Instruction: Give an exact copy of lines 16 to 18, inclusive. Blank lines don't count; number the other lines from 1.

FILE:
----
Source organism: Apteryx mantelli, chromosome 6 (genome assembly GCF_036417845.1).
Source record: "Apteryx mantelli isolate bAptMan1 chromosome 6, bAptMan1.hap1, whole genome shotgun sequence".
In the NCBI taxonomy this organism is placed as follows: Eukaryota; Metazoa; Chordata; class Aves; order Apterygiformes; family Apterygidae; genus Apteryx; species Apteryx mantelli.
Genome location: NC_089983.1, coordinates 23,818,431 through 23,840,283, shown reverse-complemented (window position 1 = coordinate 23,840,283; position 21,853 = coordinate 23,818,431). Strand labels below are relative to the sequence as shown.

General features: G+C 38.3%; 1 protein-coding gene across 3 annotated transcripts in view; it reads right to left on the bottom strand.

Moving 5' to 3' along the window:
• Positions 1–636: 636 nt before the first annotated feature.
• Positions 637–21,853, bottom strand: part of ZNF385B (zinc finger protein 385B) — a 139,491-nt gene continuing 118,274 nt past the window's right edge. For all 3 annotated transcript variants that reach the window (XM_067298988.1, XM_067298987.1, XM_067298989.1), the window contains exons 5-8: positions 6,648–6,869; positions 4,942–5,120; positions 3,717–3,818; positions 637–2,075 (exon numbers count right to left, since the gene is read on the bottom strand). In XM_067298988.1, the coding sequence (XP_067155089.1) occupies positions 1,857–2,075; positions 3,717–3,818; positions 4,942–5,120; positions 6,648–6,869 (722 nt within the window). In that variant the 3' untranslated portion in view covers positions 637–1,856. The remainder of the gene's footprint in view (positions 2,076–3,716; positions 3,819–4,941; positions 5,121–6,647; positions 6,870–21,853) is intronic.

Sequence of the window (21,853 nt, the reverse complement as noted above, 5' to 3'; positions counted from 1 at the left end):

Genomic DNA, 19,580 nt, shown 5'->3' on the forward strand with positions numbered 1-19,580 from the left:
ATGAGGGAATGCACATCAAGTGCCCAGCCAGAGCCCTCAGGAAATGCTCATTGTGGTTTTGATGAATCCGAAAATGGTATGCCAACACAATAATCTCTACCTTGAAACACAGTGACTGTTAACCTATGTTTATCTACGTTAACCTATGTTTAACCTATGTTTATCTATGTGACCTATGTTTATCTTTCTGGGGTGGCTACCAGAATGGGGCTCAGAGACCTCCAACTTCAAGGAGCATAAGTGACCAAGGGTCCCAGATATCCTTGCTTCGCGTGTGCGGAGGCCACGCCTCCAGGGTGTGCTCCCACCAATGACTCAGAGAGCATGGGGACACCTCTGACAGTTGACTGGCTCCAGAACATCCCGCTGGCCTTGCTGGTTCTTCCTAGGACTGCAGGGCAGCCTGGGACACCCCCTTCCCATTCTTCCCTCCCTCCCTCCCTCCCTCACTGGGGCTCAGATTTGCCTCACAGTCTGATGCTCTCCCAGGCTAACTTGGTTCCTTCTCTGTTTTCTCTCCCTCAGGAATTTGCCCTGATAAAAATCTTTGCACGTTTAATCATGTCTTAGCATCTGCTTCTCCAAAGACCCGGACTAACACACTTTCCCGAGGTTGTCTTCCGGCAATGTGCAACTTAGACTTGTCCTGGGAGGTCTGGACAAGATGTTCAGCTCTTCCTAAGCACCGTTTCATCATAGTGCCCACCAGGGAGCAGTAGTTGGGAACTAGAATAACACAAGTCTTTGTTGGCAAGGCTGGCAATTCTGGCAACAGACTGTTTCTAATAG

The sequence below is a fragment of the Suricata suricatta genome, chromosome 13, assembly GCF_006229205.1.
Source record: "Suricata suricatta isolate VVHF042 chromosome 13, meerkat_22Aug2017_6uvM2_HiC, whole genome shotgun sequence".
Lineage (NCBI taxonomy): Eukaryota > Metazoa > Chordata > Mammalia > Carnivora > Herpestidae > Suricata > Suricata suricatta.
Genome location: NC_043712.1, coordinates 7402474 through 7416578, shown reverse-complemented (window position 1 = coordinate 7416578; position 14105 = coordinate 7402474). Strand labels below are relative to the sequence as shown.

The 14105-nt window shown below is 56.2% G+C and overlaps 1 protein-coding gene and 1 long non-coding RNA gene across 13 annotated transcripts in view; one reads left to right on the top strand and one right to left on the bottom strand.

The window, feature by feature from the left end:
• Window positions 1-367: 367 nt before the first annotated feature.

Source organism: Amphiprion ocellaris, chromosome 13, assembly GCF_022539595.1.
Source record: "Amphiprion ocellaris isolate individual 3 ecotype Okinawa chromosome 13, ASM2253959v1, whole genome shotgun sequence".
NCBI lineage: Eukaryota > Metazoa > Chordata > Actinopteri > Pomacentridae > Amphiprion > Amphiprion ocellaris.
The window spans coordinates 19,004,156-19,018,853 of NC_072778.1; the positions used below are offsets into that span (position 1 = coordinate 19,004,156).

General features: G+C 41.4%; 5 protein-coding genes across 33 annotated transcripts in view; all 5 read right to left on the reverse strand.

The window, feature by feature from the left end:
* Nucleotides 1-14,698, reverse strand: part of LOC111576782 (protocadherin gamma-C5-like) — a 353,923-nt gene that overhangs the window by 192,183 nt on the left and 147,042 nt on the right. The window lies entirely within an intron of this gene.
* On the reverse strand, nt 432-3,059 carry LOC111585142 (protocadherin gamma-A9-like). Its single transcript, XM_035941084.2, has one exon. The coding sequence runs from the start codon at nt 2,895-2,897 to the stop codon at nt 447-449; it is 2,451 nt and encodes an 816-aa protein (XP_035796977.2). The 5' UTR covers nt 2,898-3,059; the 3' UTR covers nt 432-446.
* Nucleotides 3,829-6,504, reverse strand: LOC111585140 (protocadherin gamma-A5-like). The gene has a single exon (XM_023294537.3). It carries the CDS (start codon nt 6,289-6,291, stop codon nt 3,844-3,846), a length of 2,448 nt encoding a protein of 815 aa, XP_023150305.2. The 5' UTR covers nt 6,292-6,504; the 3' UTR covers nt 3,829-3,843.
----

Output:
The 14105-nt window shown below is 56.2% G+C and overlaps 1 protein-coding gene and 1 long non-coding RNA gene across 13 annotated transcripts in view; one reads left to right on the top strand and one right to left on the bottom strand.

The window, feature by feature from the left end:
• Window positions 1-367: 367 nt before the first annotated feature.